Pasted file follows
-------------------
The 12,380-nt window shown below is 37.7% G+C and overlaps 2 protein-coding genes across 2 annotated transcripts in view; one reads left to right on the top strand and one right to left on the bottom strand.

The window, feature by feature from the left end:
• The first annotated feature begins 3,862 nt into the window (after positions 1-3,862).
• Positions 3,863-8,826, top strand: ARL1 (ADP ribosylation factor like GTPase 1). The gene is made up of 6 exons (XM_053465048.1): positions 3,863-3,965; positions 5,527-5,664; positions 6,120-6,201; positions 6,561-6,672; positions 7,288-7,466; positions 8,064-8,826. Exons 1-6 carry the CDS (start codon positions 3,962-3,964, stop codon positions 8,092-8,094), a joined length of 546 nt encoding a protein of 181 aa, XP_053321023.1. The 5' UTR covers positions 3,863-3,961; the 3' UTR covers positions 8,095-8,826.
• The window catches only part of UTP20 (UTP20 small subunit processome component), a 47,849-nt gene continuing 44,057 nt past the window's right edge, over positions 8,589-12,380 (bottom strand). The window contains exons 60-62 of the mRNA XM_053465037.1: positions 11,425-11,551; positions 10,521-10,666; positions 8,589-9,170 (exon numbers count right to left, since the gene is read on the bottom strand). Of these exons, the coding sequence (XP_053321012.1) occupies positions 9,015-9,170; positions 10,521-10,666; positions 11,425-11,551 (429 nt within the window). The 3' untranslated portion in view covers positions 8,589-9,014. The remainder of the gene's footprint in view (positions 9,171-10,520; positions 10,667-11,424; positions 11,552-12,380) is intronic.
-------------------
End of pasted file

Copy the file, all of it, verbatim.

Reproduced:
The 12,380-nt window shown below is 37.7% G+C and overlaps 2 protein-coding genes across 2 annotated transcripts in view; one reads left to right on the top strand and one right to left on the bottom strand.

The window, feature by feature from the left end:
• The first annotated feature begins 3,862 nt into the window (after positions 1-3,862).
• Positions 3,863-8,826, top strand: ARL1 (ADP ribosylation factor like GTPase 1). The gene is made up of 6 exons (XM_053465048.1): positions 3,863-3,965; positions 5,527-5,664; positions 6,120-6,201; positions 6,561-6,672; positions 7,288-7,466; positions 8,064-8,826. Exons 1-6 carry the CDS (start codon positions 3,962-3,964, stop codon positions 8,092-8,094), a joined length of 546 nt encoding a protein of 181 aa, XP_053321023.1. The 5' UTR covers positions 3,863-3,961; the 3' UTR covers positions 8,095-8,826.
• The window catches only part of UTP20 (UTP20 small subunit processome component), a 47,849-nt gene continuing 44,057 nt past the window's right edge, over positions 8,589-12,380 (bottom strand). The window contains exons 60-62 of the mRNA XM_053465037.1: positions 11,425-11,551; positions 10,521-10,666; positions 8,589-9,170 (exon numbers count right to left, since the gene is read on the bottom strand). Of these exons, the coding sequence (XP_053321012.1) occupies positions 9,015-9,170; positions 10,521-10,666; positions 11,425-11,551 (429 nt within the window). The 3' untranslated portion in view covers positions 8,589-9,014. The remainder of the gene's footprint in view (positions 9,171-10,520; positions 10,667-11,424; positions 11,552-12,380) is intronic.